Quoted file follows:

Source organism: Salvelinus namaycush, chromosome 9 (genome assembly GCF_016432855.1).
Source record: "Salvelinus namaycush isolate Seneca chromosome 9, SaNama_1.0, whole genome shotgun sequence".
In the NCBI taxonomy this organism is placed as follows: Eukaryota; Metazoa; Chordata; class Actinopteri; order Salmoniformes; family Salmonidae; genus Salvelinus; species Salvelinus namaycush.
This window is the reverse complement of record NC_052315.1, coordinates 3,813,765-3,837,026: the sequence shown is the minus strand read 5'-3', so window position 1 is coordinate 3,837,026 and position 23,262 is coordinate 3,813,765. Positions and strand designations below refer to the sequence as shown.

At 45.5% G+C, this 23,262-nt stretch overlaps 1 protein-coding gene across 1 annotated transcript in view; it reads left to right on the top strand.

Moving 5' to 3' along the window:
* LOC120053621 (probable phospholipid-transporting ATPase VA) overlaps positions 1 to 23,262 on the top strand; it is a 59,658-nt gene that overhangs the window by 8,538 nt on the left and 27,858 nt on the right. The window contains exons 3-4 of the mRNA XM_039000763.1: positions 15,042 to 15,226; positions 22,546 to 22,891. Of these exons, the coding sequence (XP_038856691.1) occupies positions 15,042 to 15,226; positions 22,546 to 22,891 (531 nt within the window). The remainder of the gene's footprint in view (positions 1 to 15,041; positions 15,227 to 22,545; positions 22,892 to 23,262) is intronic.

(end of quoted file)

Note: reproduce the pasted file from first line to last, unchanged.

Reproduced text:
Source organism: Salvelinus namaycush, chromosome 9 (genome assembly GCF_016432855.1).
Source record: "Salvelinus namaycush isolate Seneca chromosome 9, SaNama_1.0, whole genome shotgun sequence".
In the NCBI taxonomy this organism is placed as follows: Eukaryota; Metazoa; Chordata; class Actinopteri; order Salmoniformes; family Salmonidae; genus Salvelinus; species Salvelinus namaycush.
This window is the reverse complement of record NC_052315.1, coordinates 3,813,765-3,837,026: the sequence shown is the minus strand read 5'-3', so window position 1 is coordinate 3,837,026 and position 23,262 is coordinate 3,813,765. Positions and strand designations below refer to the sequence as shown.

At 45.5% G+C, this 23,262-nt stretch overlaps 1 protein-coding gene across 1 annotated transcript in view; it reads left to right on the top strand.

Moving 5' to 3' along the window:
* LOC120053621 (probable phospholipid-transporting ATPase VA) overlaps positions 1 to 23,262 on the top strand; it is a 59,658-nt gene that overhangs the window by 8,538 nt on the left and 27,858 nt on the right. The window contains exons 3-4 of the mRNA XM_039000763.1: positions 15,042 to 15,226; positions 22,546 to 22,891. Of these exons, the coding sequence (XP_038856691.1) occupies positions 15,042 to 15,226; positions 22,546 to 22,891 (531 nt within the window). The remainder of the gene's footprint in view (positions 1 to 15,041; positions 15,227 to 22,545; positions 22,892 to 23,262) is intronic.